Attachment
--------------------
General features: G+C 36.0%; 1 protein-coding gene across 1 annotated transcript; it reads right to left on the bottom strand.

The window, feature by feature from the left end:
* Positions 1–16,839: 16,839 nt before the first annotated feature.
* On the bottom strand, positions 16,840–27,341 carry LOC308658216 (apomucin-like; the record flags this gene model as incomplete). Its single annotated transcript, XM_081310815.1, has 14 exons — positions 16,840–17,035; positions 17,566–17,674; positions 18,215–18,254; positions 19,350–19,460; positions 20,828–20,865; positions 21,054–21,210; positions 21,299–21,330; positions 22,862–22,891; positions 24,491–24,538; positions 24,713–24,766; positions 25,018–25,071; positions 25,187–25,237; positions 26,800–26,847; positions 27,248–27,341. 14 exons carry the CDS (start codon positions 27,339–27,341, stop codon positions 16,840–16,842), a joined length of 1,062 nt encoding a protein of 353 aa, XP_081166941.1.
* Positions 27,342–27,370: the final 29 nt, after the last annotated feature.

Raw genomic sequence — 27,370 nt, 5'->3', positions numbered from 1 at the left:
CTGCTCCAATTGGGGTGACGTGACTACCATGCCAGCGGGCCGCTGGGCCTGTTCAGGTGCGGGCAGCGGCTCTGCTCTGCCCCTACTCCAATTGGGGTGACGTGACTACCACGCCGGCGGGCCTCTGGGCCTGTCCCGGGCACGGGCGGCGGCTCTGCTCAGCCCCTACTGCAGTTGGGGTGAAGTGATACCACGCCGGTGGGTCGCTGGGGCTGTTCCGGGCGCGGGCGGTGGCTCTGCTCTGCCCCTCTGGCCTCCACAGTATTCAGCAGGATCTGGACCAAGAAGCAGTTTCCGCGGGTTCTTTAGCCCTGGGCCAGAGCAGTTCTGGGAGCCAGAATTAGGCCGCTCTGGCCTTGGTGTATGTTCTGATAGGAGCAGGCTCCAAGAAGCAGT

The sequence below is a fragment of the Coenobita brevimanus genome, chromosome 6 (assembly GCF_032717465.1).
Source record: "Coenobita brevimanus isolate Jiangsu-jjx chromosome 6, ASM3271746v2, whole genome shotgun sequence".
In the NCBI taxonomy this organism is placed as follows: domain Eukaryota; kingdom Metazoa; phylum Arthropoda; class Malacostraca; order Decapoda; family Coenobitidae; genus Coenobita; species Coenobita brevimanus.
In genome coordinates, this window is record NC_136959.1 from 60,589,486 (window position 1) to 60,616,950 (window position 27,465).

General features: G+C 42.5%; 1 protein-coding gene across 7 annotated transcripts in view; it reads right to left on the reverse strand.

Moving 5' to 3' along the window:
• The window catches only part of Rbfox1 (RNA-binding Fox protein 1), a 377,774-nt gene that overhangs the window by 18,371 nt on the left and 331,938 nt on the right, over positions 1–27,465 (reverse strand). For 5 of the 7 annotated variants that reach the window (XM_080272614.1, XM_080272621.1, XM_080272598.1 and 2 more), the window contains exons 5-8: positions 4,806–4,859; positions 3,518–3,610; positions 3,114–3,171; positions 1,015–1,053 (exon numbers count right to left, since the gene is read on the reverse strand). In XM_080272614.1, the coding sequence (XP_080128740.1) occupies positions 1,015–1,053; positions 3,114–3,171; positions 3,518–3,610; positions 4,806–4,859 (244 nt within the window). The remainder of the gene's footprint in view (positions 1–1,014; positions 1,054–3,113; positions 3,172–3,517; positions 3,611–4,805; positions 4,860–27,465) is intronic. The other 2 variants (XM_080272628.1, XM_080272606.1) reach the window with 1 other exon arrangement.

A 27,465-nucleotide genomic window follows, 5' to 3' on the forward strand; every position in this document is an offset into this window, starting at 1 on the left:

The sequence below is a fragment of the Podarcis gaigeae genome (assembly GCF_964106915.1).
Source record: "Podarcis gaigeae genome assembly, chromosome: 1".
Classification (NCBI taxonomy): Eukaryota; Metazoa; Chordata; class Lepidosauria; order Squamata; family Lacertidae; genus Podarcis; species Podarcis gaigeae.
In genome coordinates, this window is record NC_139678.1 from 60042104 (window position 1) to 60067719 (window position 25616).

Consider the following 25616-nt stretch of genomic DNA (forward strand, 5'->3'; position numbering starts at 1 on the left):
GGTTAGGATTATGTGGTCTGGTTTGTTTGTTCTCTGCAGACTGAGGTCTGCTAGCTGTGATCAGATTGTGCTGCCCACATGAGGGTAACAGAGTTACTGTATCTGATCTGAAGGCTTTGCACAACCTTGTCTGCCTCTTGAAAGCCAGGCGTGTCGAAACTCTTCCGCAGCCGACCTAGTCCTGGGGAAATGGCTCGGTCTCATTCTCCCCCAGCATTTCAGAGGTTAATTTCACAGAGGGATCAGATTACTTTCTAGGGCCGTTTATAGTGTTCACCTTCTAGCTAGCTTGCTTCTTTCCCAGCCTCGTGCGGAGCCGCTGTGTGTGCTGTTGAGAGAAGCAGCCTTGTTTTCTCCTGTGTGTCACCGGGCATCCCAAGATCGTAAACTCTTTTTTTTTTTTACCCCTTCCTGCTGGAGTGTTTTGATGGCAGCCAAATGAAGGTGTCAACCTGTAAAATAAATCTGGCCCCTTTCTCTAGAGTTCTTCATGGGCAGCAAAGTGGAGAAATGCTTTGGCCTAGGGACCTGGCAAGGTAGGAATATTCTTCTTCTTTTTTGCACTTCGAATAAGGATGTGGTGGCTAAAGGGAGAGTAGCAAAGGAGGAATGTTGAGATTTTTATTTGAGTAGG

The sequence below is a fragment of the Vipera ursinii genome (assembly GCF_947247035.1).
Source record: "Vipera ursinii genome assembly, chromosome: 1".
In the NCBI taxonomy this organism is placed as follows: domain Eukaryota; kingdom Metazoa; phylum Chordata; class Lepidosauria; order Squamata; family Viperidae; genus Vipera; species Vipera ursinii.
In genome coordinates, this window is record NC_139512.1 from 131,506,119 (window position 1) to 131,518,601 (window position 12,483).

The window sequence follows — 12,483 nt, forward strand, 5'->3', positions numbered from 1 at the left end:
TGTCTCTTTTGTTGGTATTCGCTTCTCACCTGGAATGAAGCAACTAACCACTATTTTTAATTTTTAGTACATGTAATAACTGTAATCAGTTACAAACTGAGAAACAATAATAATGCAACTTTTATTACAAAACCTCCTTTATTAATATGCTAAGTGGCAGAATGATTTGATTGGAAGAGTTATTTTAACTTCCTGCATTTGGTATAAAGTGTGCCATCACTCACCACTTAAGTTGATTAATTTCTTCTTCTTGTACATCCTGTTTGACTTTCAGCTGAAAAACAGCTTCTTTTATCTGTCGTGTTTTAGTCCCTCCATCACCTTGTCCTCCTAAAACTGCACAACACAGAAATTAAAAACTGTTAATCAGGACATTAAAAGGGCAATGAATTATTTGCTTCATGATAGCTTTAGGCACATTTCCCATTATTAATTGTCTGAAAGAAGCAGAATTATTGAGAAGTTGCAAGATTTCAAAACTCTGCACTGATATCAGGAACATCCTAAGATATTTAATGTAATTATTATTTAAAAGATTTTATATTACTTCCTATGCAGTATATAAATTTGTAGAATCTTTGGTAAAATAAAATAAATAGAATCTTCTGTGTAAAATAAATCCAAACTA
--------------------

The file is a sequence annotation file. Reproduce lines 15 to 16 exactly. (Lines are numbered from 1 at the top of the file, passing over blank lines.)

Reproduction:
A 27,465-nucleotide genomic window follows, 5' to 3' on the forward strand; every position in this document is an offset into this window, starting at 1 on the left:

The sequence below is a fragment of the Podarcis gaigeae genome (assembly GCF_964106915.1).